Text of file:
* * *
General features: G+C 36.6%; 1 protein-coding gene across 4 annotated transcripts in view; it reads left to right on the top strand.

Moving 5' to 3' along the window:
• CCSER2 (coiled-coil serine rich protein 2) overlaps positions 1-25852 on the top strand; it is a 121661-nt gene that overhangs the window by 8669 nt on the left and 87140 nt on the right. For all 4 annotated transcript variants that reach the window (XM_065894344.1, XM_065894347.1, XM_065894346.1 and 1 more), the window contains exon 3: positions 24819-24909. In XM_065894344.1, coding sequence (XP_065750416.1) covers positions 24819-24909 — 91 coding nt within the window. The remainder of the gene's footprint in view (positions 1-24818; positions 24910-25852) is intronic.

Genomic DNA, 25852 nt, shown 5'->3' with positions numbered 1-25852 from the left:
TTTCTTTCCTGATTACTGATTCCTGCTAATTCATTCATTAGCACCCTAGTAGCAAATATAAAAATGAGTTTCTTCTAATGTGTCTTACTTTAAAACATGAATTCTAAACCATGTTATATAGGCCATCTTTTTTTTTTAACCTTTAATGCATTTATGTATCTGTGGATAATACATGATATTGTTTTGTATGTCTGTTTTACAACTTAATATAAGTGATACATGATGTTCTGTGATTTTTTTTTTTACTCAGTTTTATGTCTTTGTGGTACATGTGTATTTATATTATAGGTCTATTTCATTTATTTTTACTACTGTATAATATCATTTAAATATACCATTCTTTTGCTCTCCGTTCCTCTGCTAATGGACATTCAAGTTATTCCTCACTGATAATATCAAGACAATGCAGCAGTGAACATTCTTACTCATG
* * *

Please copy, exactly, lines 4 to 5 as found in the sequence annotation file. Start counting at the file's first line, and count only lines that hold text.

Genomic DNA, 25852 nt, shown 5'->3' with positions numbered 1-25852 from the left:
TTTCTTTCCTGATTACTGATTCCTGCTAATTCATTCATTAGCACCCTAGTAGCAAATATAAAAATGAGTTTCTTCTAATGTGTCTTACTTTAAAACATGAATTCTAAACCATGTTATATAGGCCATCTTTTTTTTTTAACCTTTAATGCATTTATGTATCTGTGGATAATACATGATATTGTTTTGTATGTCTGTTTTACAACTTAATATAAGTGATACATGATGTTCTGTGATTTTTTTTTTTACTCAGTTTTATGTCTTTGTGGTACATGTGTATTTATATTATAGGTCTATTTCATTTATTTTTACTACTGTATAATATCATTTAAATATACCATTCTTTTGCTCTCCGTTCCTCTGCTAATGGACATTCAAGTTATTCCTCACTGATAATATCAAGACAATGCAGCAGTGAACATTCTTACTCATG